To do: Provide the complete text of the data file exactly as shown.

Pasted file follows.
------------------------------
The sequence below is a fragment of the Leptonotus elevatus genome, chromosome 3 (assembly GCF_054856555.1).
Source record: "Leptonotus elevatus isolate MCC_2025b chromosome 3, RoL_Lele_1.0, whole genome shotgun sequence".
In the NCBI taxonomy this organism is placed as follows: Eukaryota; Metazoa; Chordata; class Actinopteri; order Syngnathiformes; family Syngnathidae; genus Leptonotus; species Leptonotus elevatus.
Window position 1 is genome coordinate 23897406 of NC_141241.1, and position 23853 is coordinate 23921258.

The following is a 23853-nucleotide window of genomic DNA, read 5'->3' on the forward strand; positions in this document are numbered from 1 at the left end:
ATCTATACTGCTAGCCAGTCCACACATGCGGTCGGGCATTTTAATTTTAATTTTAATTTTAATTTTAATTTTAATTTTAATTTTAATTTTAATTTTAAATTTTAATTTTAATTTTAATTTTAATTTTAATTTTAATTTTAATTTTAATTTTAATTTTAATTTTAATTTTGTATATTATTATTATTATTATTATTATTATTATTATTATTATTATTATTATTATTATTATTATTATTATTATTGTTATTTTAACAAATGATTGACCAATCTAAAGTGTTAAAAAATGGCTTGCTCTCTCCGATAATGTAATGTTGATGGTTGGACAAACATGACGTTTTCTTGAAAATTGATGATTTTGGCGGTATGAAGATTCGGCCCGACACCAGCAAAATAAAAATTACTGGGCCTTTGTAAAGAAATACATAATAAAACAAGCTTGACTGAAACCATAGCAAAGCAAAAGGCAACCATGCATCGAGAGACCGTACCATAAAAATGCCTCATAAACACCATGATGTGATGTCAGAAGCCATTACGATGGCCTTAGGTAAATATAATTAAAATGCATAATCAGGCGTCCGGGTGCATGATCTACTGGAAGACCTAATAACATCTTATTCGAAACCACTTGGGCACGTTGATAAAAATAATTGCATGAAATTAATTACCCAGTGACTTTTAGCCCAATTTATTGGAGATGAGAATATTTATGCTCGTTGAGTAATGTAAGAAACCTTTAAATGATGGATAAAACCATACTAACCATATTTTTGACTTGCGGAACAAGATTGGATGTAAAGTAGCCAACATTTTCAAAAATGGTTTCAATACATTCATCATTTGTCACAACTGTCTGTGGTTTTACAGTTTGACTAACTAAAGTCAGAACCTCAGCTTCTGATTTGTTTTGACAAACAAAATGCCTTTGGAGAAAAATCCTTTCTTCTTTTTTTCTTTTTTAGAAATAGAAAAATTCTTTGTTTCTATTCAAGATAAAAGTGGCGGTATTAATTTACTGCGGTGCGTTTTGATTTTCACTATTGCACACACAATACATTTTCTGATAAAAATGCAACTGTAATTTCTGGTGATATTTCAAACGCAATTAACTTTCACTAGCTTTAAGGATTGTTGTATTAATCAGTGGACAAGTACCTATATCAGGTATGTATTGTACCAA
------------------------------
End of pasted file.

The sequence below is a fragment of the Leptonotus elevatus genome, chromosome 3 (assembly GCF_054856555.1).
Source record: "Leptonotus elevatus isolate MCC_2025b chromosome 3, RoL_Lele_1.0, whole genome shotgun sequence".
In the NCBI taxonomy this organism is placed as follows: Eukaryota; Metazoa; Chordata; class Actinopteri; order Syngnathiformes; family Syngnathidae; genus Leptonotus; species Leptonotus elevatus.
Window position 1 is genome coordinate 23897406 of NC_141241.1, and position 23853 is coordinate 23921258.

The following is a 23853-nucleotide window of genomic DNA, read 5'->3' on the forward strand; positions in this document are numbered from 1 at the left end:
ATCTATACTGCTAGCCAGTCCACACATGCGGTCGGGCATTTTAATTTTAATTTTAATTTTAATTTTAATTTTAATTTTAATTTTAATTTTAATTTTAAATTTTAATTTTAATTTTAATTTTAATTTTAATTTTAATTTTAATTTTAATTTTAATTTTAATTTTAATTTTGTATATTATTATTATTATTATTATTATTATTATTATTATTATTATTATTATTATTATTATTATTATTATTATTGTTATTTTAACAAATGATTGACCAATCTAAAGTGTTAAAAAATGGCTTGCTCTCTCCGATAATGTAATGTTGATGGTTGGACAAACATGACGTTTTCTTGAAAATTGATGATTTTGGCGGTATGAAGATTCGGCCCGACACCAGCAAAATAAAAATTACTGGGCCTTTGTAAAGAAATACATAATAAAACAAGCTTGACTGAAACCATAGCAAAGCAAAAGGCAACCATGCATCGAGAGACCGTACCATAAAAATGCCTCATAAACACCATGATGTGATGTCAGAAGCCATTACGATGGCCTTAGGTAAATATAATTAAAATGCATAATCAGGCGTCCGGGTGCATGATCTACTGGAAGACCTAATAACATCTTATTCGAAACCACTTGGGCACGTTGATAAAAATAATTGCATGAAATTAATTACCCAGTGACTTTTAGCCCAATTTATTGGAGATGAGAATATTTATGCTCGTTGAGTAATGTAAGAAACCTTTAAATGATGGATAAAACCATACTAACCATATTTTTGACTTGCGGAACAAGATTGGATGTAAAGTAGCCAACATTTTCAAAAATGGTTTCAATACATTCATCATTTGTCACAACTGTCTGTGGTTTTACAGTTTGACTAACTAAAGTCAGAACCTCAGCTTCTGATTTGTTTTGACAAACAAAATGCCTTTGGAGAAAAATCCTTTCTTCTTTTTTTCTTTTTTAGAAATAGAAAAATTCTTTGTTTCTATTCAAGATAAAAGTGGCGGTATTAATTTACTGCGGTGCGTTTTGATTTTCACTATTGCACACACAATACATTTTCTGATAAAAATGCAACTGTAATTTCTGGTGATATTTCAAACGCAATTAACTTTCACTAGCTTTAAGGATTGTTGTATTAATCAGTGGACAAGTACCTATATCAGGTATGTATTGTACCAA